- Resistance of Biomphalaria glabrata 13-16-R1 snails to Schistosoma mansoni PR1 is a function of haemocyte abundance and constitutive levels of specific transcripts in haemocytes. [JOURNAL ARTICLE]
- Int J Parasitol 2014 Mar 28.
Continuing transmission of human intestinal schistosomiasis depends on the parasite's access to susceptible snail intermediate hosts (often Biomphalaria glabrata). Transmission fails when parasite larvae enter resistant individuals in wild snail populations. The genetic basis for differences in snail susceptibility/resistance is being intensively investigated as a means to devise novel control strategies based on resistance genes. Reactive oxygen species produced by the snail's defence cells (haemocytes) are effectors of resistance. We hypothesised that genes relevant to production and consumption of reactive oxygen species would be expressed differentially in the haemocytes of snail hosts with different susceptibility/resistance phenotypes. By restricting the genetic diversity of snails, we sought to facilitate identification of resistance genes. By inbreeding, we procured from a 13-16-R1 snail population with both susceptible and resistant individuals, comprising 52 lines of B. glabrata (expected homozygosity ∼87.5%), and determined the phenotype of each in regard to susceptibility/resistance to Schistosoma mansoni. The inbred lines were found to have line-specific differences in numbers of spreading haemocytes; these were enumerated in both juvenile and adult snails. Lines with high cell numbers were invariably resistant to S. mansoni, whereas lines with lower cell numbers could be resistant or susceptible. Transcript levels in haemocytes were quantified for 18 potentially defence-related genes. Among snails with low cell numbers, the different susceptibility/resistance phenotypes correlated with differences in transcript levels for two redox-relevant genes: an inferred phagocyte oxidase component and a peroxiredoxin. Allograft inflammatory factor (potentially a regulator of leucocyte activation) was expressed at higher levels in resistant snails regardless of spread cell number. Having abundant spreading haemocytes is inferred to enable a snail to kill parasite sporocysts. In contrast, snails with fewer spreading haemocytes seem to achieve resistance only if specific genes are expressed constitutively at levels that are high for the species.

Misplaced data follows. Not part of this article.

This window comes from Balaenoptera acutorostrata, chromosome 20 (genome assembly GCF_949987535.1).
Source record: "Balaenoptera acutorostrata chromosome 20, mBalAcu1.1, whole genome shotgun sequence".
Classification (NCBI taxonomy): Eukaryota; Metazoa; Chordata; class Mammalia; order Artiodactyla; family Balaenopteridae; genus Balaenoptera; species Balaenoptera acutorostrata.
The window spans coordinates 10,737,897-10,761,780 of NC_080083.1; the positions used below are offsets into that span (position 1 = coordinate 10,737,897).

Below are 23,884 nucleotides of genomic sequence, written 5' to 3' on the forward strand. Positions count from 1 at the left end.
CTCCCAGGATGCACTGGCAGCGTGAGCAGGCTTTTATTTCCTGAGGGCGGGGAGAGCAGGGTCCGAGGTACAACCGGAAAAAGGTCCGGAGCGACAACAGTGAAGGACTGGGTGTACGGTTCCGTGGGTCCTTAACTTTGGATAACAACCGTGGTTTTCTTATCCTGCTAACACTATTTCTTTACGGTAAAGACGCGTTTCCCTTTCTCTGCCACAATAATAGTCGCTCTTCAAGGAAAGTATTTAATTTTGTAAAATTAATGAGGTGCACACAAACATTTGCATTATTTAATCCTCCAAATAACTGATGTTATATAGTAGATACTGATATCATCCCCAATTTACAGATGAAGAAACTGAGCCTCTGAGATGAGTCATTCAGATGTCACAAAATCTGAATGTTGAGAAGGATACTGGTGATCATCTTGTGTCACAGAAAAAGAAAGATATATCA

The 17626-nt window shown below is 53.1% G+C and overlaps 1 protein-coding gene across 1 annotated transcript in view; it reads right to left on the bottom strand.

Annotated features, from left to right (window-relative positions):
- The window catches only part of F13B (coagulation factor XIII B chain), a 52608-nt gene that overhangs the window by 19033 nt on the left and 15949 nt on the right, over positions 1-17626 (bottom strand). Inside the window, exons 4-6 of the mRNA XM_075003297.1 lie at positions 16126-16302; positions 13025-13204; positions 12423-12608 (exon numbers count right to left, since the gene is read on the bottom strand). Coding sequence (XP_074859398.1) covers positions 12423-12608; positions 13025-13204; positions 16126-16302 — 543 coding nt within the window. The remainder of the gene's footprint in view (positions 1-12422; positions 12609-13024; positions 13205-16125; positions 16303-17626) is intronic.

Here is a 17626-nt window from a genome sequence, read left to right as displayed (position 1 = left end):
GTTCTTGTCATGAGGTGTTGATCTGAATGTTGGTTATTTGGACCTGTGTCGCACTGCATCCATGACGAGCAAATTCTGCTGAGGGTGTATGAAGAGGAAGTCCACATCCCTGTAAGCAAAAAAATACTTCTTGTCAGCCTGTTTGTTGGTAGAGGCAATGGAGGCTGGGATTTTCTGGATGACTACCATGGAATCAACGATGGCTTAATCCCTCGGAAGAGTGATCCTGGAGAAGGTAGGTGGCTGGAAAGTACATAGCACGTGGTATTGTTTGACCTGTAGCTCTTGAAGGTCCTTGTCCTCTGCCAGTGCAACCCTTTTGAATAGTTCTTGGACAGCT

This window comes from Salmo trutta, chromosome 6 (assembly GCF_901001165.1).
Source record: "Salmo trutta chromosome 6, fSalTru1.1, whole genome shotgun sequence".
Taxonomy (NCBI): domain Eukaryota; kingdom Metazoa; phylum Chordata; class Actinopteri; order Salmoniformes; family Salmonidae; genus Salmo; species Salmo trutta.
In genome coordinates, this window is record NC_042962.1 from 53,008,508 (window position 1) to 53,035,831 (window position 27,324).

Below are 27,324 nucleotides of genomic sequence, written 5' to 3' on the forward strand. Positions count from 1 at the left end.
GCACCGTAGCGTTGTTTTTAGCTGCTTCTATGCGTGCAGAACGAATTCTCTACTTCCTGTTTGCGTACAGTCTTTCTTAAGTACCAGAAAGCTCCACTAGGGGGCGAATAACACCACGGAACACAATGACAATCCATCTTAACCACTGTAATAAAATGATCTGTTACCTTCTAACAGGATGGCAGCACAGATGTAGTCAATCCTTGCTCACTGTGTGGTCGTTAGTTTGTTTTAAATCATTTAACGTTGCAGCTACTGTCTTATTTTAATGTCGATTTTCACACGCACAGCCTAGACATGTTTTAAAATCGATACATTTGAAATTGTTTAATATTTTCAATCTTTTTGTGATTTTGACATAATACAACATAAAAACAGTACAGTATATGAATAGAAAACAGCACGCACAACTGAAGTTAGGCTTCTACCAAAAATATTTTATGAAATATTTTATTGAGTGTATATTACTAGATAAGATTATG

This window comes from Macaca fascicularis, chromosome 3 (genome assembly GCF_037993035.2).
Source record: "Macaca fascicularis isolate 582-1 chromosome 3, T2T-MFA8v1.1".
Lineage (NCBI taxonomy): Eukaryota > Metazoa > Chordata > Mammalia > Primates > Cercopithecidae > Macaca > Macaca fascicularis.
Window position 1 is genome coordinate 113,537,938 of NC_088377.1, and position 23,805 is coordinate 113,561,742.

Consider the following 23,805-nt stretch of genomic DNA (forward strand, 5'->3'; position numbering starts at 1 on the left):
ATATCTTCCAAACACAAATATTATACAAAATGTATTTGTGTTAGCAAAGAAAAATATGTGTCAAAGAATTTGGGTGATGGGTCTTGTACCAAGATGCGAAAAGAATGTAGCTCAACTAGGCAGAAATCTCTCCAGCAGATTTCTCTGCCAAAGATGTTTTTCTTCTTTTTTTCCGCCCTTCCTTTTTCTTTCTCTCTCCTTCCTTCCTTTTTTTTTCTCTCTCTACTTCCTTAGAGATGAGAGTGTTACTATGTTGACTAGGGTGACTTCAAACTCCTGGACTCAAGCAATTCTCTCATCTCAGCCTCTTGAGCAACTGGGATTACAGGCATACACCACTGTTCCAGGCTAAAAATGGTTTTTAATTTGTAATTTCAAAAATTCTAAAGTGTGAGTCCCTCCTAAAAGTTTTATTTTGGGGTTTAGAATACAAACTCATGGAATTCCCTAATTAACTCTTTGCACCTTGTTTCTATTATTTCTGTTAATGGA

- From ancient to contemporary molecular eco-epidemiology of Chagas disease in the Americas. [JOURNAL ARTICLE]
- Int J Parasitol 2014 Mar 24.
One of the best-studied populations with regard to Chagas disease is from the coastal area of northern Chile at the foot of the western Andean slopes. The extremely arid climate here generates rapid, spontaneous desiccation of buried bodies, arresting the decay process. The absence of rainfall then preserves these dried bodies (mummies) for millennia. The aim of the present study was to perform the first molecular paleoepidemiological study on a set of 43 mummified human remains from the Atacama Desert in Northern Chile in order to elucidate the transmission dynamics and determinants of ancient genotypes, to try to unravel the natural history of the Trypanosoma cruzi taxon and Chagas disease. Interestingly, TcBat, a recently described Discrete Taxonomic Unit, emerges as the plausible ancestor of T. cruzi. The findings herein presented allow us to present a plausible model of T. cruzi transmission in pre-Columbian civilisations.
- Analysis of trait mean and variability versus temperature in trematode cercariae: is there scope for adaptation to global warming? [JOURNAL ARTICLE]
- Int J Parasitol 2014 Mar 24.
The potential of species for evolutionary adaptation in the context of global climate change has recently come under scrutiny. Estimates of phenotypic variation in biological traits may prove valuable for identifying species, or groups of species, with greater or lower potential for evolutionary adaptation, as this variation, when heritable, represents the basis for natural selection. Assuming that measures of trait variability reflect the evolutionary potential of these traits, we conducted an analysis across trematode species to determine the potential of these parasites as a group to adapt to increasing temperatures. Firstly, we assessed how the mean number of infective stages (cercariae) emerging from infected snail hosts as well as the survival and infectivity of cercariae are related to temperature. Secondly and importantly in the context of evolutionary potential, we assessed how coefficients of variation for these traits are related to temperature, in both cases controlling for other factors such as habitat, acclimatisation, latitude and type of target host. With increasing temperature, an optimum curve was found for mean output and mean infectivity, and a linear decrease for survival of cercariae. For coefficients of variation, temperature was only an important predictor in the case of cercarial output, where results indicated that there is, however, no evidence for limited trait variation at the higher temperature range. No directional trend was found for either variation of survival or infectivity. These results, characterising general patterns among trematodes, suggest that all three traits considered may have potential to change through adaptive evolution.